I wish I had enough glassware to spare it for the freezer, but I really don't.  One day maybe! 

question for the other posters--when you make pot pie for the freezer, do you bake it first? If not, I guess you don't do a bottom crust??

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If a one day marathon is too overwhelming you can make freezer-friendly meals all week and just double or triple them each day. By the week’s end you’ll have 2-3 weeks worth of additional dinners stashed away. 

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I freeze in ziplocks, a ton of pyrex containers, and have started to re-use large cottage cheese containers from Costco to freeze broth and soups.  I can quickly run them under hot water and then press the bottom to pop out the contents into a microwaveable bowl.  When freezing in ziplocks, squeeze all the air out, and freeze on a flat baking tray with them laying on their side.  After they are frozen you can stand them on edge and there is no wasted freezer space.  It's also easier if you need to cut the bag off to defrost the item.  

No recipe, taco soup freezes well.  Homemade Mac and Cheese I freeze 1/2.  If I make spaghetti sauce I freeze extra, same with taco meat.  I make a basic pulled pork and have started putting more than one pork roast into the insta-pot.  Saves on clean up.

I make this Chicken Wild Rice Soup and freeze 1/2.  I skip the parsley and the butter, flour milk step.  I just use extra broth.  My son can be picky and this is a good pull out of the freezer thing for him.

https://www.budgetbytes.com/creamy-chicken-rice-soup/

Thai Curry Coconut Sweet Potato Carrot Soup.

https://www.budgetbytes.com/thai-coconut-curry-carrot-soup/

 

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Ground beef and tomato dishes freeze really well - chili, taco soup, pasta sauce, sloppy joes, taco meat, etc.  These are easy to make double batches, or I make them at a time when we won't eat the whole large batch (before going out of town, or before company comes and I need to fix different food) so that we can eat one night's dinner and freeze the rest.  I use pyrex to freeze single servings and either big pyrex bowls or the square freezer containers that I use to freeze our garden produce if I have big batches...or even empty quart or 1/2 gallon containers from yogurt or sour cream.  I also freeze cooked shredded chicken in 1 and 2 cup portions to make quick soups.  Shredded pork BBQ also freezes well.  I've even found that leftover carryout pizza slices freeze well if you heat them in an oven.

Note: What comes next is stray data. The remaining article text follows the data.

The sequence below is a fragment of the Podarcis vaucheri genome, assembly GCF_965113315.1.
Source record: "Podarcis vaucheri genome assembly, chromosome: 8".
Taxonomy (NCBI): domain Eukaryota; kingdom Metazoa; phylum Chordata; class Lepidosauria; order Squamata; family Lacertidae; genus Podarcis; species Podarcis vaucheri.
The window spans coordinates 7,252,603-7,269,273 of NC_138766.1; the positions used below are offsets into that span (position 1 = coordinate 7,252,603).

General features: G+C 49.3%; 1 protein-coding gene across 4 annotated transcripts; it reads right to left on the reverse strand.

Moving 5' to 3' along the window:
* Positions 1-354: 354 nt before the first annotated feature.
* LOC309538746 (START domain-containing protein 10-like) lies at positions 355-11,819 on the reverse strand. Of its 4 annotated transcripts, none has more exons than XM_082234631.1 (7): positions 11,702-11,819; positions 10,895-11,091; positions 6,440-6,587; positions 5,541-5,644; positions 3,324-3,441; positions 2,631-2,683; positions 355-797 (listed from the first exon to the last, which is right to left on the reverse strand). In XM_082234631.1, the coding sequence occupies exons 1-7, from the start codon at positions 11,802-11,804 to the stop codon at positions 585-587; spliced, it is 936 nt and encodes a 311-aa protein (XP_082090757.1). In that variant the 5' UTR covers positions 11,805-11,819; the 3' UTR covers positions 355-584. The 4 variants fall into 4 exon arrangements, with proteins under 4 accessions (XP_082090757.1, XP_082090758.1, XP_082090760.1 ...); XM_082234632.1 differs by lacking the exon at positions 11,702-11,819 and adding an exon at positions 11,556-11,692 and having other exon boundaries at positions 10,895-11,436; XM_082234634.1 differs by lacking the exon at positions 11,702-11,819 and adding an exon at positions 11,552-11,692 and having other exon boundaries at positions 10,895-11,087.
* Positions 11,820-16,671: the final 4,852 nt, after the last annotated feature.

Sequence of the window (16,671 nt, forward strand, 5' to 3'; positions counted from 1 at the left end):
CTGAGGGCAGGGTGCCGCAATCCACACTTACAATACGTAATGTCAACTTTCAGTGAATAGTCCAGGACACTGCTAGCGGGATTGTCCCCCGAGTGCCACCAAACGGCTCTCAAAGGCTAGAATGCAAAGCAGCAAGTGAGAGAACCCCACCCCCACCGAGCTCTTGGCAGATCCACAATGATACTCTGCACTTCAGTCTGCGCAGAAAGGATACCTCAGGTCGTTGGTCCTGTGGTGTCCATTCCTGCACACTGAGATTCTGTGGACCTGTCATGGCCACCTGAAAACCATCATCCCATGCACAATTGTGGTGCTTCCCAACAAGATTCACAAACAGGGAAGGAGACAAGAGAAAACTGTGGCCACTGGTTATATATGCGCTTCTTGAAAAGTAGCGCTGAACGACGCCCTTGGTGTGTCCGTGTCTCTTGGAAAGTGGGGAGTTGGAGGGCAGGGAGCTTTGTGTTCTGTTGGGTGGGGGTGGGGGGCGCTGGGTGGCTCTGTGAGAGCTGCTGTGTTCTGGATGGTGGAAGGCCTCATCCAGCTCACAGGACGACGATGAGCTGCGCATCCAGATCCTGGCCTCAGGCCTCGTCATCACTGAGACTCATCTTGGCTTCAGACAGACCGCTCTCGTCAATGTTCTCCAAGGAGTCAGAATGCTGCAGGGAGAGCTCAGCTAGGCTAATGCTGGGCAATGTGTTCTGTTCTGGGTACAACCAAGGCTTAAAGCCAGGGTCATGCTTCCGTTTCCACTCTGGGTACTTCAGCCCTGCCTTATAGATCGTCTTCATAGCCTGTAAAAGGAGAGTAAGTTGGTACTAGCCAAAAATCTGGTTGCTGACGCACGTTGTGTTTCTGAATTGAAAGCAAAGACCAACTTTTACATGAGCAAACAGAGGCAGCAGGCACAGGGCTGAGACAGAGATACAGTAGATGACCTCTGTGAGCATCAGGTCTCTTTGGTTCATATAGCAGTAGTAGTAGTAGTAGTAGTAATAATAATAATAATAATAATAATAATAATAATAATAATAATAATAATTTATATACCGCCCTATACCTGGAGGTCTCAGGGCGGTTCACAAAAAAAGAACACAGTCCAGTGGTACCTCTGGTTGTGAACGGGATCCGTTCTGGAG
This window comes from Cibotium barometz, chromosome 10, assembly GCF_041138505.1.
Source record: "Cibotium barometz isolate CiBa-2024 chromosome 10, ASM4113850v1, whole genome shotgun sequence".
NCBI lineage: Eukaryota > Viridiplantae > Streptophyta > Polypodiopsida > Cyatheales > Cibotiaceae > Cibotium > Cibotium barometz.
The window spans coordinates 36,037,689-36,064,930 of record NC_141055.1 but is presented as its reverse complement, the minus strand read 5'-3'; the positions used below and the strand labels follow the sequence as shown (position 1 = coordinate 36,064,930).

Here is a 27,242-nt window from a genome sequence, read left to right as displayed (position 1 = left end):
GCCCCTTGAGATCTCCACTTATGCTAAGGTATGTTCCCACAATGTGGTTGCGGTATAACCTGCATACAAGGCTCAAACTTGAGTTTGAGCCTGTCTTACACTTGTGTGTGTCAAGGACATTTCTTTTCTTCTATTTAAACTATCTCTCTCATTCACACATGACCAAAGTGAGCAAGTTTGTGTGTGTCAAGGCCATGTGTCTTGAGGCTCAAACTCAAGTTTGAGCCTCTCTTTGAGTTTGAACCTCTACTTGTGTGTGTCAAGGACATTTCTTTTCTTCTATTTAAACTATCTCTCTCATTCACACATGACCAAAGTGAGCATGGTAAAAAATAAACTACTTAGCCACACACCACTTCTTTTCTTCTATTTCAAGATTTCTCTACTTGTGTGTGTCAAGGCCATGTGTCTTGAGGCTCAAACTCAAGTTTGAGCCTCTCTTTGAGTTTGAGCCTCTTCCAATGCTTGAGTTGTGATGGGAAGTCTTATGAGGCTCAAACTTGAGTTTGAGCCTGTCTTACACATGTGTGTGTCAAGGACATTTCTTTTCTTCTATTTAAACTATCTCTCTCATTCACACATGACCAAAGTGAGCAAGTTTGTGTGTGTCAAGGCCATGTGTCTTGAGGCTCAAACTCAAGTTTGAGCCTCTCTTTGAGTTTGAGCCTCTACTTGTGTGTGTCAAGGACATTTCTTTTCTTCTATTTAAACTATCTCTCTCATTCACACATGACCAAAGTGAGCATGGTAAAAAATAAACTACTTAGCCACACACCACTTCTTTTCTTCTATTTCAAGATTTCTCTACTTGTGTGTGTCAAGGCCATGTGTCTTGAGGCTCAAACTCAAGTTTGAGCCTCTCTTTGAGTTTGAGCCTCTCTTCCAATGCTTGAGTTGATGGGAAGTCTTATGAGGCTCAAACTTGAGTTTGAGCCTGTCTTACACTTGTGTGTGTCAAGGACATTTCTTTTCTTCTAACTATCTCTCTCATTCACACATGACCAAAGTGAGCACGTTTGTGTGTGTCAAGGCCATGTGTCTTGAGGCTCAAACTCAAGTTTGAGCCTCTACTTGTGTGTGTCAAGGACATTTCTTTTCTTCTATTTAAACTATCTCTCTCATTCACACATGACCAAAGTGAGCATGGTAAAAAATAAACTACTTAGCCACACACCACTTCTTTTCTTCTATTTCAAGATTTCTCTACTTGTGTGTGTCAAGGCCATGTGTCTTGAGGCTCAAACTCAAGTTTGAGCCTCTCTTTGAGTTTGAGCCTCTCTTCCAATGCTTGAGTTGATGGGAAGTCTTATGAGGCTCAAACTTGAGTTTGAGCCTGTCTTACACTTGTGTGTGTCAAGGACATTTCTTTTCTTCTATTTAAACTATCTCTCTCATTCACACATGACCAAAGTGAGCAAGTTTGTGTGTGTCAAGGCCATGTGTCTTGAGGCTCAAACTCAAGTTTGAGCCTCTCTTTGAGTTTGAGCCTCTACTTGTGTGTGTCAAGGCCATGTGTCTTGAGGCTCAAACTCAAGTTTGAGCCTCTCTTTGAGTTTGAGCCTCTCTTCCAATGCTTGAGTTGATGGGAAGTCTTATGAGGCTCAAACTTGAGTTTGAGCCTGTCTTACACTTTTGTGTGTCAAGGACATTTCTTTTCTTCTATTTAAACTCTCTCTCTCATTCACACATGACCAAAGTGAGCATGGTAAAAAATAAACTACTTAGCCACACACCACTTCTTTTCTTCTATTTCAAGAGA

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That's what I'm doing this week.  Things I'm making double batches of:

French Lentil soup
Meatballs (I cook them first, then freeze them.)
Vegetarian chili
Mexican Vegetable Soup
Chipotle Black Beans
Barbacoa
Shipwreck (gr. beef, corn, rice)
Moroccan chicken pie (philo dough crust wrapped up like a burrito for easy reheating)
grilled chicken breasts (cooked; some whole, some chopped for tacos and chicken salad, some sliced for fajitas and salads)
Vietnamese Pork (marinated chops)
Chorizo black bean soup
brown rice (cooked)
Egyptian Koshari (lentils, pasta, rice, and chick peas with sauce)
power grains mix (quinoas, buckwheat, millet; cooked)
pork wontons
stock with a lot of ginger for the won ton soup base
pasta fazool soup (beans, pasta, gr, sausage)
buttermilk stored in 1C servings in ziploc bags to they can freeze flat

I use tupperware square single serving containers and rectangular ones with regular file folder labels for most of it. I do use some  I made a big mistake buying bowl shaped ones when I started out- they're less space efficient.  I wish I could afford the glass ones, but on the scale I do my bulk cooking, it's too expensive.

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1 hour ago, Æthelthryth the Texan said:

This changed how I do my freezing- and he’s right. It defrosts so much faster, so my “I forgot to take something out” defense doesn’t work nearly as well, LOL. 

https://www.seriouseats.com/2016/09/the-best-fastest-way-to-freeze-defrost-food.html

This is exactly how I do it! Yay, I do it right!. 

Edited by SamanthaCarter